This can be avoided simply by prepping the wood before painting.

How to Prep Wood for Watercolor Painting

The first step in prepping wood for watercolor painting is to sand it with fine-grit sandpaper, between 360 and 600 grit. This will give you just enough grit without making the surface too coarse.

I advise wearing a mask to cover your nose and mouth while sanding the wood. You don’t want to be breathing in all that dust, especially if you suffer from environmental allergies as I do. I also advise wearing safety glasses to keep the dust out of your eyes.

#1. Remove the Dust

Before you begin the next step for preparing the wood, be sure to remove any excess dust left over from sanding. If you do not remove the dust it will likely end up in your painting. Once it has been painted over, you cannot remove it.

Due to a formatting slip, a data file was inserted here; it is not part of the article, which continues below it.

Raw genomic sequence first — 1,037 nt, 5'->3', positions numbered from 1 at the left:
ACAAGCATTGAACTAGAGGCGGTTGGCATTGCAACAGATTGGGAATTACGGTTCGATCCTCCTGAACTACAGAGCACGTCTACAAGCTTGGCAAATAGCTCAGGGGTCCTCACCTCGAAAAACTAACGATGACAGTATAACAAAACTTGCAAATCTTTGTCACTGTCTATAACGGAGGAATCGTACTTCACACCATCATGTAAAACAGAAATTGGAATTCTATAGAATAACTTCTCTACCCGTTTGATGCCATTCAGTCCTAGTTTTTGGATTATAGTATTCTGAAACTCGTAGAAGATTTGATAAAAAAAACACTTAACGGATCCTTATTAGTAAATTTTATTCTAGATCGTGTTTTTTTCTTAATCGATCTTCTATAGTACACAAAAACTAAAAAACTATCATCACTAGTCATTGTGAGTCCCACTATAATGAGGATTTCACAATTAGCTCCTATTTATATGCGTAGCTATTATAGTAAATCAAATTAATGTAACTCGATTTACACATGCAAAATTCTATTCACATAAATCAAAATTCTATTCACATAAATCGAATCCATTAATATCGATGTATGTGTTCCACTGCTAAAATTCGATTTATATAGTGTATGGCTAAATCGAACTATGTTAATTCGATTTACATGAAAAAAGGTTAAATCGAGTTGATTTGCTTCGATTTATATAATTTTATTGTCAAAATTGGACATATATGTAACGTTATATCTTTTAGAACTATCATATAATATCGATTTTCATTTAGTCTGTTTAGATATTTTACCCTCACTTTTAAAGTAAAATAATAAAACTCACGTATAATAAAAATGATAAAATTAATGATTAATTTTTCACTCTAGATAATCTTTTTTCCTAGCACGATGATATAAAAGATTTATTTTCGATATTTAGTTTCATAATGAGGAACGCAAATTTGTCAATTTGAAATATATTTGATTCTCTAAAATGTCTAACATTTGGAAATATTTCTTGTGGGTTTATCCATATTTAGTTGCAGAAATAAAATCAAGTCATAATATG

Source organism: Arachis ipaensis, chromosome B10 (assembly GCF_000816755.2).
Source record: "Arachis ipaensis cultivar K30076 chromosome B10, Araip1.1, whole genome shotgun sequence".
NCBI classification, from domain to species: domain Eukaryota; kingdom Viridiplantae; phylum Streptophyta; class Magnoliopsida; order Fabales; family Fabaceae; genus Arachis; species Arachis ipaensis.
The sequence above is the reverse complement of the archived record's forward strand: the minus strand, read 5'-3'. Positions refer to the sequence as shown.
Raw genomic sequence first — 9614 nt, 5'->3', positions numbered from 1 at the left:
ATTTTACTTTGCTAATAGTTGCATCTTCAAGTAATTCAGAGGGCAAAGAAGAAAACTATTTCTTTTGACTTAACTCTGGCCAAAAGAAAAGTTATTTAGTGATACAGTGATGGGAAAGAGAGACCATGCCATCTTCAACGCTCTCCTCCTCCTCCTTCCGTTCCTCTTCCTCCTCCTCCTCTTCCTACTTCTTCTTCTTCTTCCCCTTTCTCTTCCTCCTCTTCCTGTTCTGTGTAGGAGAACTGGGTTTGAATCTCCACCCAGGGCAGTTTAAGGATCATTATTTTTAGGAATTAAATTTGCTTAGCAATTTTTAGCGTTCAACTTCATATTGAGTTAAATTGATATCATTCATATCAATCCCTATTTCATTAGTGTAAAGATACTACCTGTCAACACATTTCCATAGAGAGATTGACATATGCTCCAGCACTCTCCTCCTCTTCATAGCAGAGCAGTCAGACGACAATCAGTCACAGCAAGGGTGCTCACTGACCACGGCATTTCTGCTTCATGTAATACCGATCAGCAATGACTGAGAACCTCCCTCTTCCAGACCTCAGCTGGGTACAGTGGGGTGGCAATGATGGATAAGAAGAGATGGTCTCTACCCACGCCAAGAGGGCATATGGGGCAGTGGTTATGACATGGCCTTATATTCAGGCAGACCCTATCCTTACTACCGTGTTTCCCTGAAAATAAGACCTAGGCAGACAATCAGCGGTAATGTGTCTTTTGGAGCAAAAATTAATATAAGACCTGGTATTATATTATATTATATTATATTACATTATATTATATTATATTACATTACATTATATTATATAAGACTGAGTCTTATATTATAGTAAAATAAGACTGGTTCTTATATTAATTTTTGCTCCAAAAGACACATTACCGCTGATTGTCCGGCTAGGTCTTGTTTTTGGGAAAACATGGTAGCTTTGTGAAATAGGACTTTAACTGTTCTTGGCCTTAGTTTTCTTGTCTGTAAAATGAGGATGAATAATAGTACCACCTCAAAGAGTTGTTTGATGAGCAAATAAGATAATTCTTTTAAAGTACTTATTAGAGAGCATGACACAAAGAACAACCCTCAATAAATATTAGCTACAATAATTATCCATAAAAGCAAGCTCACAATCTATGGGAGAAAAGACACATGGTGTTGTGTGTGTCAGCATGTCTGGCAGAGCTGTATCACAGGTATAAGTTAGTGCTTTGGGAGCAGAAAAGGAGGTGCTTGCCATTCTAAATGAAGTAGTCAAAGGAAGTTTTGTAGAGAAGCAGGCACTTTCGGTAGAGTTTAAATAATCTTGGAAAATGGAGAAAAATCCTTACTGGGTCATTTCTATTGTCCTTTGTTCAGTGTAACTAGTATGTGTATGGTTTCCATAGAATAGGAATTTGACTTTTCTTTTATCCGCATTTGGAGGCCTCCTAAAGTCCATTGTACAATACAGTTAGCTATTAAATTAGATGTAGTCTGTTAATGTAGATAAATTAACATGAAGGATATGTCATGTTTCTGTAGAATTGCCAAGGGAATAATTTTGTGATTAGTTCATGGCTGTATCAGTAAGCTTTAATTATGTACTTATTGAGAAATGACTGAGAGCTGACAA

It is easy to remove the dust by using a vacuum cleaner with a bristle brush attachment. Another option is to use compressed air to blow the dust away.

#2. Prime the Wood

Even though most watercolor paints contain gum arabic, they still won’t stick to a piece of wood very well. So, you will need to prime the surface to ensure that the paint adheres.

Some people like to use gesso for this purpose. It is usually used as a primer for canvases, but it can be used to prime other surfaces as well.

Gesso will prevent the paint from seeping into the wood panel, so you don’t end up losing a lot of the color. The only problem with this is that you will lose the appearance of the wood grain.